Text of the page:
Last week’s combination:

This week’s combination:
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  • Ripe avocado, olive oil, garlic cloves, lime juice, apple cider vinegar, agave
  • olive oil, lemon juice, ginger, dijon mustard
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PicMonkey CollageA new plant-based bacon craze has caused some stirs: Rice paper bacon. The thin sheets of rice paper suck up marinade well and cook to a crispy perfection that is still chewy some places. And get this, the edges curl all bacon-like. I tried Yup It’s Vegan‘s recipe. Here are my notes.

Take a rack out of the oven, then start preheating. You won’t use a baking sheet in this recipe, just parchment on the rack. So make sure you lay your strips down in the opposite direction of the rack if it’s like mine. Next time, I would fold the ends of the parchment upward for easy grabbing from the oven.

My rice paper rounds, that were hanging around since this, were pretty easy to cut. I stacked two dry rounds on top of each other and used kitchen shears. I had no breakage issues.

The marinade recipe is pretty thick. And delicious. And the process of dipping strips in water and then marinade can get sloppy. I used waxed paper under my rack to catch any drippings.

I used the marble variation in the recipe, but it didn’t give much of a contrast. I think I had too much marinade on the strips. IMG_0631

Watching them bubble up in the oven. IMG_0635

After, how bacon-y do these look?!IMG_0642

Crisp, smoky, delicious–what a plant-based bacon!IMG_0650

Frank approves from afar.IMG_0660

Now, what should I do with all this rice paper bacon???IMG_0687

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Celebrate some baffling American-style food ideals this holiday weekend: Eating large quantities of poor quality, industrially processed food!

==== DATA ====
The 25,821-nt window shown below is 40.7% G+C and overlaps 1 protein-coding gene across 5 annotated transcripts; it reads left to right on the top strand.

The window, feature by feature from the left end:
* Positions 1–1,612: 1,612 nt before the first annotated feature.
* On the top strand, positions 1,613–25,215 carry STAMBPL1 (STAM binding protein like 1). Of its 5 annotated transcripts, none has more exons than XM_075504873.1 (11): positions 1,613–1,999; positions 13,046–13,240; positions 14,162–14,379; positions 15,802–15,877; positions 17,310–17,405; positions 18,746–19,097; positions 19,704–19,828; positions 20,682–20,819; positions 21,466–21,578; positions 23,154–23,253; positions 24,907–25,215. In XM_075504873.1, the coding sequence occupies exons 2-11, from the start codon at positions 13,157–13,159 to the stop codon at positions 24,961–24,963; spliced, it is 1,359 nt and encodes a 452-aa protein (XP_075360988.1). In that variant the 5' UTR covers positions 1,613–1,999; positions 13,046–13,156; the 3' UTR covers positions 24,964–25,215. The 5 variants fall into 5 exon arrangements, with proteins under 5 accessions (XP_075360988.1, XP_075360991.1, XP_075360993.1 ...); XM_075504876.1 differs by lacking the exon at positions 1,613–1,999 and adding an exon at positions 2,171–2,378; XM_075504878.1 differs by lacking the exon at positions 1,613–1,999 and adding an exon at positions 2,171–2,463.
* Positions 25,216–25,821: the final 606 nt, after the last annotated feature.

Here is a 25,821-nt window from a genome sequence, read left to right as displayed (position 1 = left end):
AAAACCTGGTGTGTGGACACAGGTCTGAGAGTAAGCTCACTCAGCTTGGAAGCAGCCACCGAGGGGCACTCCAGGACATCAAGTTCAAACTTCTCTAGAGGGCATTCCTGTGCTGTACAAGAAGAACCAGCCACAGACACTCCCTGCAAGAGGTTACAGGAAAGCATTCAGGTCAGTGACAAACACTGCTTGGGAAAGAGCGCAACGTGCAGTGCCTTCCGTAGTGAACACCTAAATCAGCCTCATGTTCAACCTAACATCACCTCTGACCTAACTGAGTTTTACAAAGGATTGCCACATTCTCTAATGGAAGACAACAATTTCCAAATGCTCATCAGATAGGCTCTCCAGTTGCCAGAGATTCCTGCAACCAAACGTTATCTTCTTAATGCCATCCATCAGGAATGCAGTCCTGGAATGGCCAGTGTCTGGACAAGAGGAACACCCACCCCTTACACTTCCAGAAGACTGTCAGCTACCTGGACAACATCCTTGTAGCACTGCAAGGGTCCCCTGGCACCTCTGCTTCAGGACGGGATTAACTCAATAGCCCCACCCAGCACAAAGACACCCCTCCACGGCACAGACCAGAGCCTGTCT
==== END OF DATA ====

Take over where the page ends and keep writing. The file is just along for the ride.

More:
All sarcasm aside, war was the catalyst for a shift and food manufacturing in the United States. One of our first processed foods was created in 1941 to help soldiers enjoy candy without getting their fingers sticky (M&M’s, of course). General Mills’ Maxwell House instant coffee had been first shipped to soldiers for many years before being made available to the general public in 1945. And it was Big Brother himself that created new guidelines for fortifying foods to offset nutritional deficits in 1943. A move that continues to confuse those who presume a box of fortified Lucky Charms truly is as healthful as a whole food source of the same vitamins and minerals.

From there, automation and bulk output meant a lot of product to sell, on the cheap. And boom, a basic human need tuns into Big Business. And good ol’ American capitalism warps the definition of food so drastically that a world of pain and systematic slaughter is nothing compared to the comforts, the normalcy of that food—the food of our youth, the food of our family, the food of our country.  But at what cost? With the masses’ indelible allegiance to not knowing or caring about what they eat, disgusting processes perpetuate that kill billions of animals annually. And human animals die from diet-related illness (Obesity, Heart Disease, Cancer, Diabetes, to name just a few). And yet, still, within new, hopeful shifts of consumer demand, people continue to be more discerning about the shoes on their feet than the food that becomes part of their body.  And I’m the weirdo.